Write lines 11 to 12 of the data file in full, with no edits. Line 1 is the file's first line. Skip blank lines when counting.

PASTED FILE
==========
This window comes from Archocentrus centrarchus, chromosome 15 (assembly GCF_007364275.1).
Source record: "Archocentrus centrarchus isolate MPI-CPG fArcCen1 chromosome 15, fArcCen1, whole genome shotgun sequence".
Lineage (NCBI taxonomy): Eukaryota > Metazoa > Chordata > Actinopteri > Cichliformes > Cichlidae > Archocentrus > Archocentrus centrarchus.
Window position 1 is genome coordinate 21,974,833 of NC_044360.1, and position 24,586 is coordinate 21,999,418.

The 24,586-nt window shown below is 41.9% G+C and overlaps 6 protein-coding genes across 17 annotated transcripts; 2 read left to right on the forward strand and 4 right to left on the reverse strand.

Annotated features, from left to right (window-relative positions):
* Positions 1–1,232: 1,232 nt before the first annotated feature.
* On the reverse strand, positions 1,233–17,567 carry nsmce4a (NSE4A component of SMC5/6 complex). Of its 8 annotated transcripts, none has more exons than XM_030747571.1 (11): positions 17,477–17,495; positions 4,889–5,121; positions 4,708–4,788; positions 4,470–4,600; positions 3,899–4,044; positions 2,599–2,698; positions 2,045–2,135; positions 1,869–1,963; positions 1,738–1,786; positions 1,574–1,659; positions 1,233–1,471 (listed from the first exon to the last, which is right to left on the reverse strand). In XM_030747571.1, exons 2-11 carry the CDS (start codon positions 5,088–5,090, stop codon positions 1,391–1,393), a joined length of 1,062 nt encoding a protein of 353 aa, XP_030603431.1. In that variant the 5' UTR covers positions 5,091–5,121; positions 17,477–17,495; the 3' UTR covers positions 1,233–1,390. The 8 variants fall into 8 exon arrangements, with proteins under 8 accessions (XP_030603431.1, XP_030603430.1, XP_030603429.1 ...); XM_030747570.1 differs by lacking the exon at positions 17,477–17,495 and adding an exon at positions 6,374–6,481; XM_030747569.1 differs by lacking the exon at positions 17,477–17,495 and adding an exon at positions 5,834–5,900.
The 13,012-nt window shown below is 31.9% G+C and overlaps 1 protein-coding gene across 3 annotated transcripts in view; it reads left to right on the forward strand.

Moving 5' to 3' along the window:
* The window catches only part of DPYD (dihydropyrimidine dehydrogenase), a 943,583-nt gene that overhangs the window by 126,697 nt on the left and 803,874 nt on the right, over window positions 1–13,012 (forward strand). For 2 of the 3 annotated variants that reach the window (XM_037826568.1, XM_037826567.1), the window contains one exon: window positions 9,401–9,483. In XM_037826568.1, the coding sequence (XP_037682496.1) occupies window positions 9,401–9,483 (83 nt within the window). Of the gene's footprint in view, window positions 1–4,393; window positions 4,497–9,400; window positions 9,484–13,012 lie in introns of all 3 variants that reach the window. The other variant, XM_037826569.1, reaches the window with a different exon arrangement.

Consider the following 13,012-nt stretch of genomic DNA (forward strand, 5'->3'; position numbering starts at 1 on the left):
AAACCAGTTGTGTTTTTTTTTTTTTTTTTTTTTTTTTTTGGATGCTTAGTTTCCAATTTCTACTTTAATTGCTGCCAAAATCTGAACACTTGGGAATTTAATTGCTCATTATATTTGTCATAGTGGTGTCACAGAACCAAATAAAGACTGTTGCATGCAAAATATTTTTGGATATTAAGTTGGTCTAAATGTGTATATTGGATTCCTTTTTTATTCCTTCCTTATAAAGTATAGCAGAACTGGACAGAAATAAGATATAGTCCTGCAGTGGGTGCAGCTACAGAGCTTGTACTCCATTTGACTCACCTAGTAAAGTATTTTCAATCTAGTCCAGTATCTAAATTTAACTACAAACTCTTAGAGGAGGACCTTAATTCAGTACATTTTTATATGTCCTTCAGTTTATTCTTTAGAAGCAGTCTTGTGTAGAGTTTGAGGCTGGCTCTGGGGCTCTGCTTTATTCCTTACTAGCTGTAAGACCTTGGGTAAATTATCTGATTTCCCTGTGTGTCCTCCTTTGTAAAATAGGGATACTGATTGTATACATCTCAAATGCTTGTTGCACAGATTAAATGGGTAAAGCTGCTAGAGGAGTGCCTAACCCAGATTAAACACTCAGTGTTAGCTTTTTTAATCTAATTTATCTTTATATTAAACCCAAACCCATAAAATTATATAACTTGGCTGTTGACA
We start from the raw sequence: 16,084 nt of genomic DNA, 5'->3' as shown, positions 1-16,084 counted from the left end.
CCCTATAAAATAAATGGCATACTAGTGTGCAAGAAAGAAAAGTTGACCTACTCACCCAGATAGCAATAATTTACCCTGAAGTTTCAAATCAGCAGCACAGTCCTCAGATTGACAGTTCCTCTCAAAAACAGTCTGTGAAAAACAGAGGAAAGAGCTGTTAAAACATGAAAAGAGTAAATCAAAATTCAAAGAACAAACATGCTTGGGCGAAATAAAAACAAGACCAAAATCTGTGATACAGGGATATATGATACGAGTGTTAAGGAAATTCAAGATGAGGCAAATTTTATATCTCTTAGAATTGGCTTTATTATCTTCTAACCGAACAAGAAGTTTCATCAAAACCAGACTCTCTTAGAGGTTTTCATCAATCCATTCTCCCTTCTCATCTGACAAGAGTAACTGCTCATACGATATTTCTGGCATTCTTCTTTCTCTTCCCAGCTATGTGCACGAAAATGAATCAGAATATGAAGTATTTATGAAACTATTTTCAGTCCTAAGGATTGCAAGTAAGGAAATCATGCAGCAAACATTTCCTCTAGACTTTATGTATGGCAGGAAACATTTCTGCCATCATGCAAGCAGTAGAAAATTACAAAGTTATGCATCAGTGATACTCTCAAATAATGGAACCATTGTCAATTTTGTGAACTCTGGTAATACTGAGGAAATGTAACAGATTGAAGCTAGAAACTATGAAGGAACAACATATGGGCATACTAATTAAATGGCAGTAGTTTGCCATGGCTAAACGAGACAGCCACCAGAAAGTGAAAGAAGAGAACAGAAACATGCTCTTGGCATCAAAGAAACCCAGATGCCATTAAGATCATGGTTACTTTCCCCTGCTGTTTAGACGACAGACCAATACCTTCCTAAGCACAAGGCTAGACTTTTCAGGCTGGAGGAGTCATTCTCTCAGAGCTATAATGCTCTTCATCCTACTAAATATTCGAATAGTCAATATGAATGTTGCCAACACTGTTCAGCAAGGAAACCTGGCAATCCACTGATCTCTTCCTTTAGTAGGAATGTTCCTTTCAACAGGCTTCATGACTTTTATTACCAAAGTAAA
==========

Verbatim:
* The window catches only part of DPYD (dihydropyrimidine dehydrogenase), a 943,583-nt gene that overhangs the window by 126,697 nt on the left and 803,874 nt on the right, over window positions 1–13,012 (forward strand). For 2 of the 3 annotated variants that reach the window (XM_037826568.1, XM_037826567.1), the window contains one exon: window positions 9,401–9,483. In XM_037826568.1, the coding sequence (XP_037682496.1) occupies window positions 9,401–9,483 (83 nt within the window). Of the gene's footprint in view, window positions 1–4,393; window positions 4,497–9,400; window positions 9,484–13,012 lie in introns of all 3 variants that reach the window. The other variant, XM_037826569.1, reaches the window with a different exon arrangement.

Consider the following 13,012-nt stretch of genomic DNA (forward strand, 5'->3'; position numbering starts at 1 on the left):